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Science Competitions for Secondary School Students

May 12th, 2021

Participating is Key!?

What Determines Success or Failure in Student Competitions

Tim Höffler, Eva Treiber, Carola Garrecht, Anneke Steegh

For many decades, the IPN has very successfully organized selections for several scientific competitions, the Science Olympiads. The national team that will compete for Germany in the international competition is determined over several rounds. Almost all selected German students to participate in the international competitions return with medals. Last year, more than 9,000 youths took part in the first selection rounds of the Science Olympiads. This means that the Science Olympiads not only appeal to the best-performing students in each age group, but also motivate a large number of interested youths to explore scientific issues. An interdisciplinary project at the IPN has studied the participants.

A key goal of the Science Olympiads is to achieve a good interplay between top-level support and the promotion of scientific talent on a broader scale. To what extent the competitions achieve this goal has now been systematically investigated for the first time by the research project Effects of science competitions (WinnerS), which is funded by the Leibniz Association. Over the course of a year, participants in all ScienceOlympiads were surveyed several times regarding a variety of potentially relevant factors, such as their scientific self-concept, their cognitive abilities and problem-solving skills, their support at home, their career expectations, attributions, interests, and much more. It was important to also interview those participants who had already dropped out of the competition, i.e. those who did not advance in one of the four selection rounds. Of course, it is conceivable that an elimination - which is not unlikely in the case of national teams of four to six members - could also have a negative impact on the highly motivated participants. Since the survey of the control group has not yet been completed, it is not yet possible to answer the overarching questions about the impact of the Science Olympiads and about the skills and characteristics of successful versus less successful Olympians.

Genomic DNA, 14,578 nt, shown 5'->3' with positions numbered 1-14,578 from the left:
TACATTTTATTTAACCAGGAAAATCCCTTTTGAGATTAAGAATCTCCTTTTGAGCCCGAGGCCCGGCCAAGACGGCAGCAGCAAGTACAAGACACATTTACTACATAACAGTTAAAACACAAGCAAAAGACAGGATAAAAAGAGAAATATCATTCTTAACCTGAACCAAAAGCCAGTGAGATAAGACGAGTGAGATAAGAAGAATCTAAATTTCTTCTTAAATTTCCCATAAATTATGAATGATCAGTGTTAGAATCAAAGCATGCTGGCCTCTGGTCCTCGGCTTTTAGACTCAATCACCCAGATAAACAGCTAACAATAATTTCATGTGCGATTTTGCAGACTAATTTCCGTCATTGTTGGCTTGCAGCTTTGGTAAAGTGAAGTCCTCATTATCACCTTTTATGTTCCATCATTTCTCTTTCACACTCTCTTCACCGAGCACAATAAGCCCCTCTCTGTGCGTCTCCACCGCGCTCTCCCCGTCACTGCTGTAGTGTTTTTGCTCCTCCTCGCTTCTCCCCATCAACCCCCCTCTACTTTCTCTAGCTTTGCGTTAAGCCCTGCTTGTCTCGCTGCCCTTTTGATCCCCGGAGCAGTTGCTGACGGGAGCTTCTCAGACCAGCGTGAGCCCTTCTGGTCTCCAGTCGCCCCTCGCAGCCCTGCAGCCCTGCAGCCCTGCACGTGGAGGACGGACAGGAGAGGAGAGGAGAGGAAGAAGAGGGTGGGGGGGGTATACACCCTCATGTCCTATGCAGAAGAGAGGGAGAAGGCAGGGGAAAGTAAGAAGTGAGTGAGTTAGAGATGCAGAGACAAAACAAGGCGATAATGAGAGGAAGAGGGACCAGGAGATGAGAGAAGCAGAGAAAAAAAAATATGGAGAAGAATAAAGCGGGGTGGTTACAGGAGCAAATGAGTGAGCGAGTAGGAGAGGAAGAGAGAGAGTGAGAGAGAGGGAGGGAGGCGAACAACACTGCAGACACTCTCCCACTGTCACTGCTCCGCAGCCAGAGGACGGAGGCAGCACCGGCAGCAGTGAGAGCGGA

In addition, the project, in which all departments of the IPN were involved, also offered the opportunity to work on numerous other investigations: Four PhD students of the IPN from the departments of Biology Education (Carola Garrecht), Chemistry Education (Anneke Steegh), Mathematics Education (Eva Treiber) and Physics Education (Peter Wulff) used the data of the project for their research on competitions. In this article we present the two projects from mathematics and chemistry education. The project from biology education is described only briefly. The results of the physics education project are reported in detail in a separate article in this issue of the IPN Journal.

 

To what do participants in the Physics Olympiad attribute their competition results?

Eva Treiber

Around 900 students take part in the first round of the Physics Olympiad every year. They aim to be among the five young people who represent Germany at the International Physics Olympiad. However, many of them fail to reach the second round. Even talented students may therefore wonder whether they really lack the necessary skills in physics.

Subjective ascription of causes for events such as success or failure is also referred to as attribution. In attribution theory, four causes in particular are named in the academic context: high ability, effort, ease of the task, or luck in the case of success, or lack of ability, lack of effort, difficulty of the task, or bad luck in the case of failure.